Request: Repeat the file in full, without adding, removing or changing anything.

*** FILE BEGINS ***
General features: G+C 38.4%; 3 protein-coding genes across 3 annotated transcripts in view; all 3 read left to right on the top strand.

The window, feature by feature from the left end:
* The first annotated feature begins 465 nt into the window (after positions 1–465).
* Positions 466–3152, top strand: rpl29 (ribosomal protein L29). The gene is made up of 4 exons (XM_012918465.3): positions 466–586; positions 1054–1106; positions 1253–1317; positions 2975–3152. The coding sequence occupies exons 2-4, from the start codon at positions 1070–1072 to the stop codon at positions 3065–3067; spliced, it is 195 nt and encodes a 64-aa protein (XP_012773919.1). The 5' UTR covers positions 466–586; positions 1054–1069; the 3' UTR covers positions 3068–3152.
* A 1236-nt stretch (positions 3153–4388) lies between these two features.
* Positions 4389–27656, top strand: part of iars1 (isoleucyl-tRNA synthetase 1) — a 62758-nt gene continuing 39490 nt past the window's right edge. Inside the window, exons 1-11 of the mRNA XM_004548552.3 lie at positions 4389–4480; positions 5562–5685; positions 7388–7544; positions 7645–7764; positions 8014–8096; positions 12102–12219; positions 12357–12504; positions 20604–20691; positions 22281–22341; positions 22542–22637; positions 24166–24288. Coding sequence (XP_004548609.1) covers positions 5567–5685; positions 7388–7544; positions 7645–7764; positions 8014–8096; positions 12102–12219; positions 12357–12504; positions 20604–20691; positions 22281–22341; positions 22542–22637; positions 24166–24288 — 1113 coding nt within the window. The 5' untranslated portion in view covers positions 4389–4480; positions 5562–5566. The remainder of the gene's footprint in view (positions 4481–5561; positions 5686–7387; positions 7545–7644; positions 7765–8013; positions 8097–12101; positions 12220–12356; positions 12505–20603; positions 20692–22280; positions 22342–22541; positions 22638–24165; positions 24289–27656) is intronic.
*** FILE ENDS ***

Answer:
General features: G+C 38.4%; 3 protein-coding genes across 3 annotated transcripts in view; all 3 read left to right on the top strand.

The window, feature by feature from the left end:
* The first annotated feature begins 465 nt into the window (after positions 1–465).
* Positions 466–3152, top strand: rpl29 (ribosomal protein L29). The gene is made up of 4 exons (XM_012918465.3): positions 466–586; positions 1054–1106; positions 1253–1317; positions 2975–3152. The coding sequence occupies exons 2-4, from the start codon at positions 1070–1072 to the stop codon at positions 3065–3067; spliced, it is 195 nt and encodes a 64-aa protein (XP_012773919.1). The 5' UTR covers positions 466–586; positions 1054–1069; the 3' UTR covers positions 3068–3152.
* A 1236-nt stretch (positions 3153–4388) lies between these two features.
* Positions 4389–27656, top strand: part of iars1 (isoleucyl-tRNA synthetase 1) — a 62758-nt gene continuing 39490 nt past the window's right edge. Inside the window, exons 1-11 of the mRNA XM_004548552.3 lie at positions 4389–4480; positions 5562–5685; positions 7388–7544; positions 7645–7764; positions 8014–8096; positions 12102–12219; positions 12357–12504; positions 20604–20691; positions 22281–22341; positions 22542–22637; positions 24166–24288. Coding sequence (XP_004548609.1) covers positions 5567–5685; positions 7388–7544; positions 7645–7764; positions 8014–8096; positions 12102–12219; positions 12357–12504; positions 20604–20691; positions 22281–22341; positions 22542–22637; positions 24166–24288 — 1113 coding nt within the window. The 5' untranslated portion in view covers positions 4389–4480; positions 5562–5566. The remainder of the gene's footprint in view (positions 4481–5561; positions 5686–7387; positions 7545–7644; positions 7765–8013; positions 8097–12101; positions 12220–12356; positions 12505–20603; positions 20692–22280; positions 22342–22541; positions 22638–24165; positions 24289–27656) is intronic.